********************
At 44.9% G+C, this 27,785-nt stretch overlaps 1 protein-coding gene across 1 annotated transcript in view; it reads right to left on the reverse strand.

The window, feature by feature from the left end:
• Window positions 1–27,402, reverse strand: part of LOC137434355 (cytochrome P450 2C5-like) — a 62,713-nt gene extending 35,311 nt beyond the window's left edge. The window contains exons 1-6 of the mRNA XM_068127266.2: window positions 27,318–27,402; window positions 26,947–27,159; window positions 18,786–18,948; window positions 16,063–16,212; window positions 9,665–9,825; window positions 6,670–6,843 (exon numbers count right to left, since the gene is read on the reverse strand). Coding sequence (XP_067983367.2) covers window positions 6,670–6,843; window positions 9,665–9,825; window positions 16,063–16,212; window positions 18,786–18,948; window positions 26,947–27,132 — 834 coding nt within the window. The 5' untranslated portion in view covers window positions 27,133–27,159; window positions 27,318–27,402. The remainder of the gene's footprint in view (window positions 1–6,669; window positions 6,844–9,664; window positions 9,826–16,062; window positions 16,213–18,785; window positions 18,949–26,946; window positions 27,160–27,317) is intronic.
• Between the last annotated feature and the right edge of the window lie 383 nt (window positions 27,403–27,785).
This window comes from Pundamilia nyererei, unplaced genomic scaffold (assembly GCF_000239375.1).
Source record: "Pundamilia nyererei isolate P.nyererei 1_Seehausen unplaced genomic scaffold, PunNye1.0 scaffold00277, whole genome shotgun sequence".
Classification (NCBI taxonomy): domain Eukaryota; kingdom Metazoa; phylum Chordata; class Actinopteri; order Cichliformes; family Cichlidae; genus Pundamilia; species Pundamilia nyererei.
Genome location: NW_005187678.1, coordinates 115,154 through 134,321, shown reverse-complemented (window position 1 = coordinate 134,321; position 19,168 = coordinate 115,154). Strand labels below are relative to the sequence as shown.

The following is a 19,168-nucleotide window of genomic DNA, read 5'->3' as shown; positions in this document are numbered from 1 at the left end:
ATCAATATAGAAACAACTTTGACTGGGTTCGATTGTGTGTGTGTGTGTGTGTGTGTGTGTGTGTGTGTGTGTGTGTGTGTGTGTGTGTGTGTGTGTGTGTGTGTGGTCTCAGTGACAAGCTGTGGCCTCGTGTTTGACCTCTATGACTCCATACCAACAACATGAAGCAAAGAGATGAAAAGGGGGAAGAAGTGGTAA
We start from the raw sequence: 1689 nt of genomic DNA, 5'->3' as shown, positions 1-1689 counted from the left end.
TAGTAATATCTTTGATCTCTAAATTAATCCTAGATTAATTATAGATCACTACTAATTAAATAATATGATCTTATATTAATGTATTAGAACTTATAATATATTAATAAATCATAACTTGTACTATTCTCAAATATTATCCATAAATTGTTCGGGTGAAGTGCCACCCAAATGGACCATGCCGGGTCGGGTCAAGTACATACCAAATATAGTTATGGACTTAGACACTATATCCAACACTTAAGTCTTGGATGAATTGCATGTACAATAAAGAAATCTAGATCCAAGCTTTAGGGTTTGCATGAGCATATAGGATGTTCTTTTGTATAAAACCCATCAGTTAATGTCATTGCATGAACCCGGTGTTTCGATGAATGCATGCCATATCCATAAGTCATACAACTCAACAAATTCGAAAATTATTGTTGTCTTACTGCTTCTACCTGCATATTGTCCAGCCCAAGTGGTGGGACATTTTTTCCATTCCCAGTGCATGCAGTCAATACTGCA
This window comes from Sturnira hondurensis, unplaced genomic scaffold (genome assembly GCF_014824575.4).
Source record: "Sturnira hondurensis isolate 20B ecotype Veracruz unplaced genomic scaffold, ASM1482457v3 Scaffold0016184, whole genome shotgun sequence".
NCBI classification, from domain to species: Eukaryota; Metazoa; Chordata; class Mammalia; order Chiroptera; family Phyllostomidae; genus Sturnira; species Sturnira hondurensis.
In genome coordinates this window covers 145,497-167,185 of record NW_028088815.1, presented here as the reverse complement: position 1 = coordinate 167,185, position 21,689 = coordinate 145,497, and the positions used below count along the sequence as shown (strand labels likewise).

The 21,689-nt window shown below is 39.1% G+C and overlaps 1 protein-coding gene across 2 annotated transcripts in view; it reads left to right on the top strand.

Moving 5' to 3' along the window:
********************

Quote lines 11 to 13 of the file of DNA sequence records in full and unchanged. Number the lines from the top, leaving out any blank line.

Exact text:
We start from the raw sequence: 1689 nt of genomic DNA, 5'->3' as shown, positions 1-1689 counted from the left end.
TAGTAATATCTTTGATCTCTAAATTAATCCTAGATTAATTATAGATCACTACTAATTAAATAATATGATCTTATATTAATGTATTAGAACTTATAATATATTAATAAATCATAACTTGTACTATTCTCAAATATTATCCATAAATTGTTCGGGTGAAGTGCCACCCAAATGGACCATGCCGGGTCGGGTCAAGTACATACCAAATATAGTTATGGACTTAGACACTATATCCAACACTTAAGTCTTGGATGAATTGCATGTACAATAAAGAAATCTAGATCCAAGCTTTAGGGTTTGCATGAGCATATAGGATGTTCTTTTGTATAAAACCCATCAGTTAATGTCATTGCATGAACCCGGTGTTTCGATGAATGCATGCCATATCCATAAGTCATACAACTCAACAAATTCGAAAATTATTGTTGTCTTACTGCTTCTACCTGCATATTGTCCAGCCCAAGTGGTGGGACATTTTTTCCATTCCCAGTGCATGCAGTCAATACTGCA
This window comes from Sturnira hondurensis, unplaced genomic scaffold (genome assembly GCF_014824575.4).